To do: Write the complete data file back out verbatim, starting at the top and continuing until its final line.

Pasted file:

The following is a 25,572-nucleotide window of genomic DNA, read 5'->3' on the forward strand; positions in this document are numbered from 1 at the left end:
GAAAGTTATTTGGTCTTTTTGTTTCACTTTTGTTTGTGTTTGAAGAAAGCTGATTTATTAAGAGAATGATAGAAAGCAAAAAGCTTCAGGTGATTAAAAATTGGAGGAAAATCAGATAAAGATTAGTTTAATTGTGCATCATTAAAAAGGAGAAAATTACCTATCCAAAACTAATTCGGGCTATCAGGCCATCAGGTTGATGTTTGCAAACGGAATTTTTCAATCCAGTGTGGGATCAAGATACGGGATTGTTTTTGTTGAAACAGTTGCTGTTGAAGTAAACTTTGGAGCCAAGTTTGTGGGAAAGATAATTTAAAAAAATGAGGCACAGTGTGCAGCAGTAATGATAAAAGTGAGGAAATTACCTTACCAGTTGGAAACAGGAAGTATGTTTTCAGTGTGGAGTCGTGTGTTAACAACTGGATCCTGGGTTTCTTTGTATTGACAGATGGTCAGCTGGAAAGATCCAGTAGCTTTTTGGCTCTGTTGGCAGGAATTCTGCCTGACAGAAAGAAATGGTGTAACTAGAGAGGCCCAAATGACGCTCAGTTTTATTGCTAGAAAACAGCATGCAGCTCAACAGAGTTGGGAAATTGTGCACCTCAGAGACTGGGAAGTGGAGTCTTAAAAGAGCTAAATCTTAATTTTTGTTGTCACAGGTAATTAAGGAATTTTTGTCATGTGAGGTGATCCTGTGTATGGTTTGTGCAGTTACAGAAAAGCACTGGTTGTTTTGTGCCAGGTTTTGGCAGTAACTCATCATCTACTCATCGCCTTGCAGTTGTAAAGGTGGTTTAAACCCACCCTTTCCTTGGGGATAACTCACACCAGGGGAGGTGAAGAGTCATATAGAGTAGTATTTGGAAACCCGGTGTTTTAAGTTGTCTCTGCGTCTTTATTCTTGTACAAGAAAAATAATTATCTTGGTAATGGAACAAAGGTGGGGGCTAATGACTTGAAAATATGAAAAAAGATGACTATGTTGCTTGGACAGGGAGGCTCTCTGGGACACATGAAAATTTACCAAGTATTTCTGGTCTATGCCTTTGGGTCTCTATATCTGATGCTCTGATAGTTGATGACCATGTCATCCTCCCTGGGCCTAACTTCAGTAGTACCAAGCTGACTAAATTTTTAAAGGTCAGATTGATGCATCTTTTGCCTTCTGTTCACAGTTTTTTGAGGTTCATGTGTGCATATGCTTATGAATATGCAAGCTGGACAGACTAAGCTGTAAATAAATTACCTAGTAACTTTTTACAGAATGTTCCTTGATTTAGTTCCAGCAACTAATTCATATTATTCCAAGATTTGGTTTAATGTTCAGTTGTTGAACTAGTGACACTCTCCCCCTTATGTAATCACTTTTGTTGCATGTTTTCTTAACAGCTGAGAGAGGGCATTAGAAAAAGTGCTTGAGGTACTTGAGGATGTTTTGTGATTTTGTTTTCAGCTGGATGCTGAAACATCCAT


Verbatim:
The following is a 25,572-nucleotide window of genomic DNA, read 5'->3' on the forward strand; positions in this document are numbered from 1 at the left end:
GAAAGTTATTTGGTCTTTTTGTTTCACTTTTGTTTGTGTTTGAAGAAAGCTGATTTATTAAGAGAATGATAGAAAGCAAAAAGCTTCAGGTGATTAAAAATTGGAGGAAAATCAGATAAAGATTAGTTTAATTGTGCATCATTAAAAAGGAGAAAATTACCTATCCAAAACTAATTCGGGCTATCAGGCCATCAGGTTGATGTTTGCAAACGGAATTTTTCAATCCAGTGTGGGATCAAGATACGGGATTGTTTTTGTTGAAACAGTTGCTGTTGAAGTAAACTTTGGAGCCAAGTTTGTGGGAAAGATAATTTAAAAAAATGAGGCACAGTGTGCAGCAGTAATGATAAAAGTGAGGAAATTACCTTACCAGTTGGAAACAGGAAGTATGTTTTCAGTGTGGAGTCGTGTGTTAACAACTGGATCCTGGGTTTCTTTGTATTGACAGATGGTCAGCTGGAAAGATCCAGTAGCTTTTTGGCTCTGTTGGCAGGAATTCTGCCTGACAGAAAGAAATGGTGTAACTAGAGAGGCCCAAATGACGCTCAGTTTTATTGCTAGAAAACAGCATGCAGCTCAACAGAGTTGGGAAATTGTGCACCTCAGAGACTGGGAAGTGGAGTCTTAAAAGAGCTAAATCTTAATTTTTGTTGTCACAGGTAATTAAGGAATTTTTGTCATGTGAGGTGATCCTGTGTATGGTTTGTGCAGTTACAGAAAAGCACTGGTTGTTTTGTGCCAGGTTTTGGCAGTAACTCATCATCTACTCATCGCCTTGCAGTTGTAAAGGTGGTTTAAACCCACCCTTTCCTTGGGGATAACTCACACCAGGGGAGGTGAAGAGTCATATAGAGTAGTATTTGGAAACCCGGTGTTTTAAGTTGTCTCTGCGTCTTTATTCTTGTACAAGAAAAATAATTATCTTGGTAATGGAACAAAGGTGGGGGCTAATGACTTGAAAATATGAAAAAAGATGACTATGTTGCTTGGACAGGGAGGCTCTCTGGGACACATGAAAATTTACCAAGTATTTCTGGTCTATGCCTTTGGGTCTCTATATCTGATGCTCTGATAGTTGATGACCATGTCATCCTCCCTGGGCCTAACTTCAGTAGTACCAAGCTGACTAAATTTTTAAAGGTCAGATTGATGCATCTTTTGCCTTCTGTTCACAGTTTTTTGAGGTTCATGTGTGCATATGCTTATGAATATGCAAGCTGGACAGACTAAGCTGTAAATAAATTACCTAGTAACTTTTTACAGAATGTTCCTTGATTTAGTTCCAGCAACTAATTCATATTATTCCAAGATTTGGTTTAATGTTCAGTTGTTGAACTAGTGACACTCTCCCCCTTATGTAATCACTTTTGTTGCATGTTTTCTTAACAGCTGAGAGAGGGCATTAGAAAAAGTGCTTGAGGTACTTGAGGATGTTTTGTGATTTTGTTTTCAGCTGGATGCTGAAACATCCAT